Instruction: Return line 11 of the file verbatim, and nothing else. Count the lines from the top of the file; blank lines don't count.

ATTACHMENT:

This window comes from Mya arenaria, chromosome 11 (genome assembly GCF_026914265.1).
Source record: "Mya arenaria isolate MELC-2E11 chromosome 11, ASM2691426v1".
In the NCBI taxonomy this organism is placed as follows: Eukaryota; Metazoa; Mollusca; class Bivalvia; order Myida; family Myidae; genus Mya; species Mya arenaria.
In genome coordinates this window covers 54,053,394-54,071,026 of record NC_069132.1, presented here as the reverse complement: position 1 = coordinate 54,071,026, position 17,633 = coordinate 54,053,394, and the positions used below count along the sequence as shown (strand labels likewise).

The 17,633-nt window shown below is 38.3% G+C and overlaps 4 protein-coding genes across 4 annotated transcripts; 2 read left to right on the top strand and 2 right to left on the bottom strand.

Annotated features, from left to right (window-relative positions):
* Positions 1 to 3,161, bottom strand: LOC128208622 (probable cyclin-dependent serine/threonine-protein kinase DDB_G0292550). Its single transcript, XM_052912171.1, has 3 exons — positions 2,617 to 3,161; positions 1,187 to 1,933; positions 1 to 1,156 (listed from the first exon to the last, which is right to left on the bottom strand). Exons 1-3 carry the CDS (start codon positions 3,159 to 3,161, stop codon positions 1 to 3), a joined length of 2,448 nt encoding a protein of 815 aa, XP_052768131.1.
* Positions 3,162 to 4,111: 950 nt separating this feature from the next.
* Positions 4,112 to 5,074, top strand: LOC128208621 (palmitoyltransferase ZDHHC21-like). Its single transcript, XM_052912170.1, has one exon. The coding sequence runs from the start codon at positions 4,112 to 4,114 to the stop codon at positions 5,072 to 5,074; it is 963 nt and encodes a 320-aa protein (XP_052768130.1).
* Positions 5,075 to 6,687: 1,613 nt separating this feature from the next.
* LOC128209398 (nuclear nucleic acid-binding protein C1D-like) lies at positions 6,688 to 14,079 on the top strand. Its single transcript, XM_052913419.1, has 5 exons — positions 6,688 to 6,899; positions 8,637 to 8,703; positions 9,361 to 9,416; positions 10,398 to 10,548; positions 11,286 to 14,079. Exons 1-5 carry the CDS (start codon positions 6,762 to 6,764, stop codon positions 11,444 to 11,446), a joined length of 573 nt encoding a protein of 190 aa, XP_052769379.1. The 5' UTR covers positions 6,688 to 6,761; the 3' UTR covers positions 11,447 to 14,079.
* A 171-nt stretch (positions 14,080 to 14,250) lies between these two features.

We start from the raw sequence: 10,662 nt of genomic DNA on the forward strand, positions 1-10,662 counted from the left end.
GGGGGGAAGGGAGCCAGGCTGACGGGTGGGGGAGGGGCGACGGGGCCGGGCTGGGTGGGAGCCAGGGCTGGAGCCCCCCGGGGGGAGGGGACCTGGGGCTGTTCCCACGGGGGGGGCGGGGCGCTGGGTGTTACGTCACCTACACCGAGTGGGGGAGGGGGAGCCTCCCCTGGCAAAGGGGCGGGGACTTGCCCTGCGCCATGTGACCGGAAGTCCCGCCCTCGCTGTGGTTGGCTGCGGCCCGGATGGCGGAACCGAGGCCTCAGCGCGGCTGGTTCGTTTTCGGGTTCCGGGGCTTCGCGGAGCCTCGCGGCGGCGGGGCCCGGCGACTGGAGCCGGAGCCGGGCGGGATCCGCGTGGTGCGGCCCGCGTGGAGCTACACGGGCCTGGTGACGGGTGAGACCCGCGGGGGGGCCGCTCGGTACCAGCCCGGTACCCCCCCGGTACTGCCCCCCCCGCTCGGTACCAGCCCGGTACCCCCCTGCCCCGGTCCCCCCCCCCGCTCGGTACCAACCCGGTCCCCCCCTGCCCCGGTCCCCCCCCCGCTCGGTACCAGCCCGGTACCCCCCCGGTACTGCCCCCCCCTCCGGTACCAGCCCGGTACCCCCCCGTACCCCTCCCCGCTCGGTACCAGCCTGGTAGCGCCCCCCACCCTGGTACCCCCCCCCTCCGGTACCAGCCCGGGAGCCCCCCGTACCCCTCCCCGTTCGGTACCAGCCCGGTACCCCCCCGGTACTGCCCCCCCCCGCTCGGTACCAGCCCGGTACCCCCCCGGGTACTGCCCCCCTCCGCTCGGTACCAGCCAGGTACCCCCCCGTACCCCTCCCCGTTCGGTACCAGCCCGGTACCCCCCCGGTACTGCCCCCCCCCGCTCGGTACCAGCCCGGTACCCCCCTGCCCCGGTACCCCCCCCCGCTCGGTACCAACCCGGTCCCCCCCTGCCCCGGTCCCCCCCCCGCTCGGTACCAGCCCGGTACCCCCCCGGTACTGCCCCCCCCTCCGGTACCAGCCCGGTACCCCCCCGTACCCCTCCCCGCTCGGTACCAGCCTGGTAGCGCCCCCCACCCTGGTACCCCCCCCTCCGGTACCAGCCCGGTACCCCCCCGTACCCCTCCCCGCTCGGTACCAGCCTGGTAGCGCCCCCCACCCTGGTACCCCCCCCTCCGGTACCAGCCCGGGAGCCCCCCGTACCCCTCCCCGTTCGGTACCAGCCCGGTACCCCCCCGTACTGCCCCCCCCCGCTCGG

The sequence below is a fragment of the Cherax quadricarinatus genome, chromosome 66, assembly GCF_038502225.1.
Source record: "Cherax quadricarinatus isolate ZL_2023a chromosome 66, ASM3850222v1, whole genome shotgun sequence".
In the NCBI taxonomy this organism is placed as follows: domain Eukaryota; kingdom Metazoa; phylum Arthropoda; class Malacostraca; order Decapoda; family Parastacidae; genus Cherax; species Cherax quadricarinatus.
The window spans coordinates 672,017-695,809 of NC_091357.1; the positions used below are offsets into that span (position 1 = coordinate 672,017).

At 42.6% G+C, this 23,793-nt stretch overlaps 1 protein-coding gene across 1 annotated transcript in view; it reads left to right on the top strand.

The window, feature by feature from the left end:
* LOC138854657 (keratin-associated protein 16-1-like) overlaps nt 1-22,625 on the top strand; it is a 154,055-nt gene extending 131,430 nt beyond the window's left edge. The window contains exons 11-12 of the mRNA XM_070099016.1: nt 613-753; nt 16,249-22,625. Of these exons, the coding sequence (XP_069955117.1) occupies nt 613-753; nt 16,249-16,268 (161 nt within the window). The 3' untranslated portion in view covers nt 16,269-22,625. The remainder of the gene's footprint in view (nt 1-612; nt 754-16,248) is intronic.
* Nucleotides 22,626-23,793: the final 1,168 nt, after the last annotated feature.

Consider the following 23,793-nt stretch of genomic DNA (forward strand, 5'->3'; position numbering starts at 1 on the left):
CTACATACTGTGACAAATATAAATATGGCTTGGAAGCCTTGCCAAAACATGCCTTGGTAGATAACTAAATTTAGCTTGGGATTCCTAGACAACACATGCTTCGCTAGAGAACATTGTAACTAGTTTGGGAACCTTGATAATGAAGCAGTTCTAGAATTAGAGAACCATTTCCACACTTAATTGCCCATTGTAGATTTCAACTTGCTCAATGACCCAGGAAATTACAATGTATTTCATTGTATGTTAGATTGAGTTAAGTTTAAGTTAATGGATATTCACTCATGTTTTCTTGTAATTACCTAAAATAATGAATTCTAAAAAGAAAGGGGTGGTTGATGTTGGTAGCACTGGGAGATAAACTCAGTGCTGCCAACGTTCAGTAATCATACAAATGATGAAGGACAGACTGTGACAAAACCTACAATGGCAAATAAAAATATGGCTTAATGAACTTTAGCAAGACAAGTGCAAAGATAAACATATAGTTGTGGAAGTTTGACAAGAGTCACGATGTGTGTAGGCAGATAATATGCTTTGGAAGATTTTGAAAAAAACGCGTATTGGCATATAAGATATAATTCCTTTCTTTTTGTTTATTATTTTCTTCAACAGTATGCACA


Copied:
* LOC128209398 (nuclear nucleic acid-binding protein C1D-like) lies at positions 6,688 to 14,079 on the top strand. Its single transcript, XM_052913419.1, has 5 exons — positions 6,688 to 6,899; positions 8,637 to 8,703; positions 9,361 to 9,416; positions 10,398 to 10,548; positions 11,286 to 14,079. Exons 1-5 carry the CDS (start codon positions 6,762 to 6,764, stop codon positions 11,444 to 11,446), a joined length of 573 nt encoding a protein of 190 aa, XP_052769379.1. The 5' UTR covers positions 6,688 to 6,761; the 3' UTR covers positions 11,447 to 14,079.